Now, one of these auditors, Senior Performance Auditor Houman Boussina, is fighting back against the Harper report and taking shots at his former boss. Boussina's attorney, Karl Olson of the firm Cannata, O'Toole, Fickes & Olson, submitted a letter to the council last week that calls the Harper report "fundamentally flawed" and that blames Richardson for damaging the office's productivity. The Harper report concluded that compared to other cities, Palo Alto's auditing operation has the lowest productivity (with a rate of 0.7 audits per year per full-time position) and the highest costs per audit ($417,000).
Olson argued in the letter that the report "fails to identify or acknowledge years of mismanagement under Richardson, as reported by staff auditors and whistleblowers, and does not identify who was accountable or responsible for the negative outcome it alleges, including low office productivity and high cost."
"This has unfairly exposed the office staff, who have not had a supervisor since November 2018, to direct criticism and blame for the report's conclusions," Olson's letter states.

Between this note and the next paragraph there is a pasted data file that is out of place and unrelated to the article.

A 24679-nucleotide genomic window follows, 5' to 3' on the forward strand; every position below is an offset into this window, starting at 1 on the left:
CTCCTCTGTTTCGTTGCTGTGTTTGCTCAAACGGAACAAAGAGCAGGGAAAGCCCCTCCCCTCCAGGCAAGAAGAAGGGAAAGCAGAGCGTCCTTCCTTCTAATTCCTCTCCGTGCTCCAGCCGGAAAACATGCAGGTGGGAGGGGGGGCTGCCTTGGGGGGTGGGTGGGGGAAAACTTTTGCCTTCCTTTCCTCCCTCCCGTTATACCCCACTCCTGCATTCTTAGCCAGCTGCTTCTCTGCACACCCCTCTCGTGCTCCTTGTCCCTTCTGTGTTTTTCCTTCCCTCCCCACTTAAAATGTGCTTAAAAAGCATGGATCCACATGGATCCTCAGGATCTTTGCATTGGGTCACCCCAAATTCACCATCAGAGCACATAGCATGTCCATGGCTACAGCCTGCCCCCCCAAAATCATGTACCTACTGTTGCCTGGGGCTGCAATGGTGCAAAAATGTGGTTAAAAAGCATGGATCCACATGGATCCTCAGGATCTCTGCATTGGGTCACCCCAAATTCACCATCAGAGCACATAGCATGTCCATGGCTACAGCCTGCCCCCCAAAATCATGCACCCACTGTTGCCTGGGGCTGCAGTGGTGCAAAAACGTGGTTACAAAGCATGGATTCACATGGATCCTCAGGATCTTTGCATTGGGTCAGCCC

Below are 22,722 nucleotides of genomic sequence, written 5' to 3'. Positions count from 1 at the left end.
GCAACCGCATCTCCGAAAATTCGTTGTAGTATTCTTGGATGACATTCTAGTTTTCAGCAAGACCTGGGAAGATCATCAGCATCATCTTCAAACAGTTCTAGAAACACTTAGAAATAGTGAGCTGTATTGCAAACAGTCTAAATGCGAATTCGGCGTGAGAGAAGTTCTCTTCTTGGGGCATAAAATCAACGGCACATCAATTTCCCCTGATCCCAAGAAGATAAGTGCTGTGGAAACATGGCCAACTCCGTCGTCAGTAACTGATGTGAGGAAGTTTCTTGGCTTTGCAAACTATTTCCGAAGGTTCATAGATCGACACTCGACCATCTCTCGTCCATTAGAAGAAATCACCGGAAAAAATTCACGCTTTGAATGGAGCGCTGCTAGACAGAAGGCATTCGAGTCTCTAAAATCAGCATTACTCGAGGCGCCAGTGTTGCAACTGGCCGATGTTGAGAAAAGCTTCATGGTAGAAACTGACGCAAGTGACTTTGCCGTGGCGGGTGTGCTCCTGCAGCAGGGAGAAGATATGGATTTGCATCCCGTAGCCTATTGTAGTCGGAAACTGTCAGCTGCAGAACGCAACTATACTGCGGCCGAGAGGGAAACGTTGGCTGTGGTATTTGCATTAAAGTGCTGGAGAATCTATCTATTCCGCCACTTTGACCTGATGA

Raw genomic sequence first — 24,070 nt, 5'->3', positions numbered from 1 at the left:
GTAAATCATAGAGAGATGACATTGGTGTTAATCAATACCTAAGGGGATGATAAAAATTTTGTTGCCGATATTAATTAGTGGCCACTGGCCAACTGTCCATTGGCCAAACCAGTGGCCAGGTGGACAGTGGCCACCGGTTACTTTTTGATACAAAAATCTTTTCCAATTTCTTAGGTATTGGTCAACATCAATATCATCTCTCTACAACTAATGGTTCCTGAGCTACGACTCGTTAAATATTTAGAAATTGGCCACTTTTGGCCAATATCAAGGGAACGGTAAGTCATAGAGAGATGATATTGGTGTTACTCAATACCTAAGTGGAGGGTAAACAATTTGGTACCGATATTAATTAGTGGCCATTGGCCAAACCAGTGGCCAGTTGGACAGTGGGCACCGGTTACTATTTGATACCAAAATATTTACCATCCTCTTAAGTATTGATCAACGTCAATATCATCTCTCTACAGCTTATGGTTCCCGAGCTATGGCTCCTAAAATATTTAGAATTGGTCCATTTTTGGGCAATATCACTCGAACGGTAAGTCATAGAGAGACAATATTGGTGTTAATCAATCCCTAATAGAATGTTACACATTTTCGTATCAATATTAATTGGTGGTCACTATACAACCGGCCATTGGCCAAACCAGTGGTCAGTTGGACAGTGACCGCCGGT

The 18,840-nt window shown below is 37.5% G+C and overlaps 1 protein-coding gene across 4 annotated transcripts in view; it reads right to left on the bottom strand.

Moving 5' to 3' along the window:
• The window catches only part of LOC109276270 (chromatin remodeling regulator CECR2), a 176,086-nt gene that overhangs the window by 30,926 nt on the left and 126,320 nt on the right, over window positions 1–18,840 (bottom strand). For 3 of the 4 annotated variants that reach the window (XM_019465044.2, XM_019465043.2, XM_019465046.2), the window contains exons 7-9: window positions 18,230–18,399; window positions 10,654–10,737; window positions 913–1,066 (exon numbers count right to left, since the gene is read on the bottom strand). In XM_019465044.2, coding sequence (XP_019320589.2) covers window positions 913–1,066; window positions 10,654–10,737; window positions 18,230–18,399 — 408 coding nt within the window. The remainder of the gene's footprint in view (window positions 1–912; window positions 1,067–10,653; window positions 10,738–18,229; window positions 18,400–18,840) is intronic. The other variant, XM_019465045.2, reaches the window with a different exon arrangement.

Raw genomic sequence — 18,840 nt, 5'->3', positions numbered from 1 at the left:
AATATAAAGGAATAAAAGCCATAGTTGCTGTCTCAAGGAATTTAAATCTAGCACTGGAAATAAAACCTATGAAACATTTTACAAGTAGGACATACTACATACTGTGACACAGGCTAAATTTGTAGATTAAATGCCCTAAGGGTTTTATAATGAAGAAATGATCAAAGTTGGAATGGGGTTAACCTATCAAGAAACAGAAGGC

The letter alludes to a complaint that Boussina and others provided to the council in August 2018, alleging that Richardson had publicly issued audit reports that were inaccurate and misleading and that she had engaged in "retaliation against the office staff who had in good faith met their ethical obligations to report the issues to city management."
"Unfortunately, to our knowledge, the city has not acknowledged or taken corrective action to address the wrongdoing," Olson wrote. "Instead, the city made working conditions extremely difficult for the entire office starting in 2018 by denying supervision, performance evaluations, and the opportunity for merit-based pay increases that are provided to other city employees," Olson wrote.